“I’ve already changed how I’ve thought about different patients,” says Dr. Elana Hartman, Office of Academic Affiliations Advanced Fellow in Amputation Rehabilitation, JAHVH. “Even patients who aren’t trauma related, who come in because they had delayed healing and now have a scar that’s adhesive and not moving, when we try to fit them with a prosthesis, they’re not able to fit well and they end up with another open wound. We now have something to offer them. We have more options.” Skin and scar condition causes a domino effect in recovery. Without a strong and pliable scar, it can cause a patient to have to be fitted in a less-than-optimal prosthetic design. Laser scar rehabilitation can provide improvement, quickly. Hartman has seen the results. “Even after one treatment, a patient’s knee range of motion went from a pretty significant contracture to pretty minimal degrees.” This results in being able to wear a prosthesis longer, be more active, use a wheelchair less, and achieve lifestyle goals.

“This can only exist at a VA where that system of training, the support system, the laser devices, and funding can support this work. There’s no other institution doing this kind of work,” says Dr. Eugene Sanik, Assistant Chief of Dermatology at Tampa VA. With the unique care-team approach, patients have access to teams of specialists including prosthetics, dermatology, plastic surgery, physical therapy and more. “This doesn’t exist in the civilian world—the intimate interdisciplinary collaboration that occurs between medical and surgical specialties that might never interact on a day-to-day basis is the foundation of our success with these wounded warrior patients,” says Dr. Brooke Baldwin, Chief of Dermatology at Tampa VA. Dr. Joe Lezama, Chief of Staff for Medicine and Specialty Care concurs, “This is where all of Haley’s Heroes get to come together, almost like a big cinematic blockbuster movie to provide outstanding, innovative care to a Veteran. That truly, is very exciting. ”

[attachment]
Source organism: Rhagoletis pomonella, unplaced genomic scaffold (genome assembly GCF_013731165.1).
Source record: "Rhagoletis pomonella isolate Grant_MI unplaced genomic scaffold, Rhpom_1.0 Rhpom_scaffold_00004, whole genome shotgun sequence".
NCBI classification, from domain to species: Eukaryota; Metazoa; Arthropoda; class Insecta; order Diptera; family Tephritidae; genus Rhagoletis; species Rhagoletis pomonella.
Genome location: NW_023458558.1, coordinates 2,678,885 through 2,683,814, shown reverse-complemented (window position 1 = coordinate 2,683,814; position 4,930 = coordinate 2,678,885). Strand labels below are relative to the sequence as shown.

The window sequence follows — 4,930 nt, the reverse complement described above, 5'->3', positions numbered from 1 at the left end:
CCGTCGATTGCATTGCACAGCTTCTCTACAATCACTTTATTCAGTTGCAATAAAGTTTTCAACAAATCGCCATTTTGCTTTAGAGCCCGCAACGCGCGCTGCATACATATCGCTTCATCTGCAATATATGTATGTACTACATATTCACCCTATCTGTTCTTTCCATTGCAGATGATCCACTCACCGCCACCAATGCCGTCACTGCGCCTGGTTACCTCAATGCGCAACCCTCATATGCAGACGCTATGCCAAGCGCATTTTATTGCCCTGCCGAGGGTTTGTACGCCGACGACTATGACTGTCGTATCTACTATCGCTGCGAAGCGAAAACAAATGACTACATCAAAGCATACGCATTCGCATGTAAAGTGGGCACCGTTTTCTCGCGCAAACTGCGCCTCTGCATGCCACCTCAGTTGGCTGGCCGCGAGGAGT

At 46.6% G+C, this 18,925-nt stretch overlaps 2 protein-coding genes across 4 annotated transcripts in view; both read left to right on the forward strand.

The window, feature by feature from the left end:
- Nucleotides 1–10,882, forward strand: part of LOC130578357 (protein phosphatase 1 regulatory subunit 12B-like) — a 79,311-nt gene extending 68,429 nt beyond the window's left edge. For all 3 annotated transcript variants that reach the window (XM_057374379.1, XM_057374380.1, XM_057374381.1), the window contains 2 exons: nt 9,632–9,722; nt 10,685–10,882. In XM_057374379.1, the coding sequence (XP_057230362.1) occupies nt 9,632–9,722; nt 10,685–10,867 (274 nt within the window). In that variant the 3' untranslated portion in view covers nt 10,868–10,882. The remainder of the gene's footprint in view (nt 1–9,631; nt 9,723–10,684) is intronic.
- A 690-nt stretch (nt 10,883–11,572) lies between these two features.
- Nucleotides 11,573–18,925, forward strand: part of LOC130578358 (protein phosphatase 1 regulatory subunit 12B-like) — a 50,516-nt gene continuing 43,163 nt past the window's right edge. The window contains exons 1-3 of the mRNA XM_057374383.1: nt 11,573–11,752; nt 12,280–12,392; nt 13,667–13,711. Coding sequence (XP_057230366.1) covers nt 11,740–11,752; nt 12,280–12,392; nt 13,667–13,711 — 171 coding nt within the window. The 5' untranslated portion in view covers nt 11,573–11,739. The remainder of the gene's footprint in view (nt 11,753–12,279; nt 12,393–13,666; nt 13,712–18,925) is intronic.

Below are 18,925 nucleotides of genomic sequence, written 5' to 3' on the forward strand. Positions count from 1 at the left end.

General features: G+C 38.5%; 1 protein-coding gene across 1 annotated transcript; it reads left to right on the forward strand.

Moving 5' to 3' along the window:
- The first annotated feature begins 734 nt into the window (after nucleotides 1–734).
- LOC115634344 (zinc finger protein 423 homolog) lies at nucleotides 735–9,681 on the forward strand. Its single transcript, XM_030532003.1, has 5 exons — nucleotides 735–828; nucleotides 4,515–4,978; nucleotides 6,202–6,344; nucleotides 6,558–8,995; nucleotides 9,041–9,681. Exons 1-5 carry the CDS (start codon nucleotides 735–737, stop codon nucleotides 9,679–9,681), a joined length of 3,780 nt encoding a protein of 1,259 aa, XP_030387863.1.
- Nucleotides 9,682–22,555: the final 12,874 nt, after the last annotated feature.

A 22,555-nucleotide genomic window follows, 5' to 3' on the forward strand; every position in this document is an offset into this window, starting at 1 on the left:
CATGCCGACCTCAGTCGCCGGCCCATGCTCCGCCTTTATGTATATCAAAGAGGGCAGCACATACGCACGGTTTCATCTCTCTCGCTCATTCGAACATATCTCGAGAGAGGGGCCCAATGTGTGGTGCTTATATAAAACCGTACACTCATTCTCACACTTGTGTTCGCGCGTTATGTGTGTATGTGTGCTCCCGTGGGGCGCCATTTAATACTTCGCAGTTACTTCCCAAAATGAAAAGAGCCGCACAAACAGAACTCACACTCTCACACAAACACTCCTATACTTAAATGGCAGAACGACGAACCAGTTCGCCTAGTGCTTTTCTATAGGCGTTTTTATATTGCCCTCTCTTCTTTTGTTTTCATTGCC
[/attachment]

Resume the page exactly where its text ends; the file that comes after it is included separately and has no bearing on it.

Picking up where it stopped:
For patients with scarring considering the treatment, a consult with Dermatology is a good first step. Scars don’t need to be new, to benefit. According to Dr. Jeffrey Heckman, Medical Director of the Regional Amputation Center, “Folks who were injured in the late 60s, in the Vietnam era, have been living with these scars and contractures, and all of these skin issues, chronic wounds, for a long time and Now we’re saying now — we think we can do something! So come back and let’s talk about this and think about what your goals are and where we think we can get you to.”

While the treatment might be pioneering, Daniel Burgess knows, “It drastically works,” and urges patients to seek it out. “It’s your life, and your life is important. Something that’s non-invasive that you would never expect, can change your life. That’s what happened to me.” Being on the cutting edge is a great place to be. “We cannot fully control wound healing to prevent scarring, we’re simply not there yet,” says Dr. Beachkofsky, “However, we are absolutely successful with scar rehabilitation through the use of medical lasers and other adjunctive treatments. I am proud that we can provide a multidisciplinary approach for our patients. The VICTORY Project aims to provide personalized care for each veteran and is dedicated to reducing symptoms and restoring function.”

Today, Daniel Burgess travels, runs with his kids at school events, and is glad he took the chance on the therapy. “Go in with an open mind. The knowledge that’s at James Haley for some of these injuries, you’re going to get to somebody that can help you.”